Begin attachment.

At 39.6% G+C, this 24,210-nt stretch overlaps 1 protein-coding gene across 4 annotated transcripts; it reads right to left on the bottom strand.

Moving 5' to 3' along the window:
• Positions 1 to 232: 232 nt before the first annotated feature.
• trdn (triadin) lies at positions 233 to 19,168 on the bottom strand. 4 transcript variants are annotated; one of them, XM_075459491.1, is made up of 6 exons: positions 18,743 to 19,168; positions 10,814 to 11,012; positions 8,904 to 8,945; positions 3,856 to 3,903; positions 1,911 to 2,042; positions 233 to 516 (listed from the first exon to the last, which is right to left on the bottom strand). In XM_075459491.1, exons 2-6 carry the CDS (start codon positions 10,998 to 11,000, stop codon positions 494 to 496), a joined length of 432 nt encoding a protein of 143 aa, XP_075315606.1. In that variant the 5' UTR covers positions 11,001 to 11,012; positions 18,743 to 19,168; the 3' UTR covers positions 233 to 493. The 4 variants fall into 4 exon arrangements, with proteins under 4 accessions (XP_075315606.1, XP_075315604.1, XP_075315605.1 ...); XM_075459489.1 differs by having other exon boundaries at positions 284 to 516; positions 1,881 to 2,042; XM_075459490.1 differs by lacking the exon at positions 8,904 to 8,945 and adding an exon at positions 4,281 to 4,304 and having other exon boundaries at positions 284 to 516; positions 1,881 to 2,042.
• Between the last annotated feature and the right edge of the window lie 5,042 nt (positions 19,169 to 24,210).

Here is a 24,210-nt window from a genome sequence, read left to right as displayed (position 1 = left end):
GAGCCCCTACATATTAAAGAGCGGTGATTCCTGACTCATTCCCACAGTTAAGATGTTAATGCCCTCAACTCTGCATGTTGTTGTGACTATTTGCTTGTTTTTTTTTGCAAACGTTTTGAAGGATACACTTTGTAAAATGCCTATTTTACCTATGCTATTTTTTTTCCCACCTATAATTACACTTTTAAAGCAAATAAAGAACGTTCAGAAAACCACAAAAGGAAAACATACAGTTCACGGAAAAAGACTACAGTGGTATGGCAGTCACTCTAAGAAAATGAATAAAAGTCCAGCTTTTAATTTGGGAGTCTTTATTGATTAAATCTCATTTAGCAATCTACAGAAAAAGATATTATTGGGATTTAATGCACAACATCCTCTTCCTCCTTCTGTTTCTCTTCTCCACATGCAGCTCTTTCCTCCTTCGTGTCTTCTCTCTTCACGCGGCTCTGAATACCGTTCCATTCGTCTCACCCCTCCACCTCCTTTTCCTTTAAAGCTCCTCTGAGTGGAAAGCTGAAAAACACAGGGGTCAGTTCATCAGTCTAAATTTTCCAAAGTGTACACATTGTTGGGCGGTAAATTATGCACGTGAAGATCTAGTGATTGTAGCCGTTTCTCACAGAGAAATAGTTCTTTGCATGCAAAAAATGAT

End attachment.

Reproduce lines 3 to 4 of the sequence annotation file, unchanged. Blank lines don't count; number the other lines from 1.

• Positions 1 to 232: 232 nt before the first annotated feature.
• trdn (triadin) lies at positions 233 to 19,168 on the bottom strand. 4 transcript variants are annotated; one of them, XM_075459491.1, is made up of 6 exons: positions 18,743 to 19,168; positions 10,814 to 11,012; positions 8,904 to 8,945; positions 3,856 to 3,903; positions 1,911 to 2,042; positions 233 to 516 (listed from the first exon to the last, which is right to left on the bottom strand). In XM_075459491.1, exons 2-6 carry the CDS (start codon positions 10,998 to 11,000, stop codon positions 494 to 496), a joined length of 432 nt encoding a protein of 143 aa, XP_075315606.1. In that variant the 5' UTR covers positions 11,001 to 11,012; positions 18,743 to 19,168; the 3' UTR covers positions 233 to 493. The 4 variants fall into 4 exon arrangements, with proteins under 4 accessions (XP_075315606.1, XP_075315604.1, XP_075315605.1 ...); XM_075459489.1 differs by having other exon boundaries at positions 284 to 516; positions 1,881 to 2,042; XM_075459490.1 differs by lacking the exon at positions 8,904 to 8,945 and adding an exon at positions 4,281 to 4,304 and having other exon boundaries at positions 284 to 516; positions 1,881 to 2,042.